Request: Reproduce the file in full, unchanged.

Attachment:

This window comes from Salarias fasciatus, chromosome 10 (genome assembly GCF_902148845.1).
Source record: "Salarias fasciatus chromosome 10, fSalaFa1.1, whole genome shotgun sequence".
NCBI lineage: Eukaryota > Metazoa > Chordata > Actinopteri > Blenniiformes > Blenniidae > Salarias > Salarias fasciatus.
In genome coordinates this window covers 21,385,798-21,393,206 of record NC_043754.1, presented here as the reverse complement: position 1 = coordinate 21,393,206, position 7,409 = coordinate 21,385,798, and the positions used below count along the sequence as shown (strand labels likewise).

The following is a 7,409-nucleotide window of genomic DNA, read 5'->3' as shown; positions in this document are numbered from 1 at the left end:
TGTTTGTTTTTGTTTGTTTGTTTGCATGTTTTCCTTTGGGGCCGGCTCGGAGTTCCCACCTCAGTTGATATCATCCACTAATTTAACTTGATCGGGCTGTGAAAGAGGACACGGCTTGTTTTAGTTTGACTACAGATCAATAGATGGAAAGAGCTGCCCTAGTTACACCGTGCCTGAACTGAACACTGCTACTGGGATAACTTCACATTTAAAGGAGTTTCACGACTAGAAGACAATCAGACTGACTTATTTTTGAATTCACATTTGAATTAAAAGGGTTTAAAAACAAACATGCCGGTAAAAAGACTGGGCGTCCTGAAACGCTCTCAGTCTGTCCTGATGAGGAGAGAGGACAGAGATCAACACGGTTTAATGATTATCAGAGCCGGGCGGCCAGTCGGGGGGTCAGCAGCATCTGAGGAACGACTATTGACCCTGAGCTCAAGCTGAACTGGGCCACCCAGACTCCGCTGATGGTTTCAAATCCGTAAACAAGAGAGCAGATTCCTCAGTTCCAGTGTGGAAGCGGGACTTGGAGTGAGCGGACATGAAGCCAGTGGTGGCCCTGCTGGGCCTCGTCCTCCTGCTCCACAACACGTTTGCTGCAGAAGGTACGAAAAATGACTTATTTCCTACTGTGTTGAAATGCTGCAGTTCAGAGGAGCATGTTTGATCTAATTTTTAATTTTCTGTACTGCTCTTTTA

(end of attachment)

This window comes from Salarias fasciatus, chromosome 10 (genome assembly GCF_902148845.1).
Source record: "Salarias fasciatus chromosome 10, fSalaFa1.1, whole genome shotgun sequence".
NCBI lineage: Eukaryota > Metazoa > Chordata > Actinopteri > Blenniiformes > Blenniidae > Salarias > Salarias fasciatus.
In genome coordinates this window covers 21,385,798-21,393,206 of record NC_043754.1, presented here as the reverse complement: position 1 = coordinate 21,393,206, position 7,409 = coordinate 21,385,798, and the positions used below count along the sequence as shown (strand labels likewise).

The following is a 7,409-nucleotide window of genomic DNA, read 5'->3' as shown; positions in this document are numbered from 1 at the left end:
TGTTTGTTTTTGTTTGTTTGTTTGCATGTTTTCCTTTGGGGCCGGCTCGGAGTTCCCACCTCAGTTGATATCATCCACTAATTTAACTTGATCGGGCTGTGAAAGAGGACACGGCTTGTTTTAGTTTGACTACAGATCAATAGATGGAAAGAGCTGCCCTAGTTACACCGTGCCTGAACTGAACACTGCTACTGGGATAACTTCACATTTAAAGGAGTTTCACGACTAGAAGACAATCAGACTGACTTATTTTTGAATTCACATTTGAATTAAAAGGGTTTAAAAACAAACATGCCGGTAAAAAGACTGGGCGTCCTGAAACGCTCTCAGTCTGTCCTGATGAGGAGAGAGGACAGAGATCAACACGGTTTAATGATTATCAGAGCCGGGCGGCCAGTCGGGGGGTCAGCAGCATCTGAGGAACGACTATTGACCCTGAGCTCAAGCTGAACTGGGCCACCCAGACTCCGCTGATGGTTTCAAATCCGTAAACAAGAGAGCAGATTCCTCAGTTCCAGTGTGGAAGCGGGACTTGGAGTGAGCGGACATGAAGCCAGTGGTGGCCCTGCTGGGCCTCGTCCTCCTGCTCCACAACACGTTTGCTGCAGAAGGTACGAAAAATGACTTATTTCCTACTGTGTTGAAATGCTGCAGTTCAGAGGAGCATGTTTGATCTAATTTTTAATTTTCTGTACTGCTCTTTTA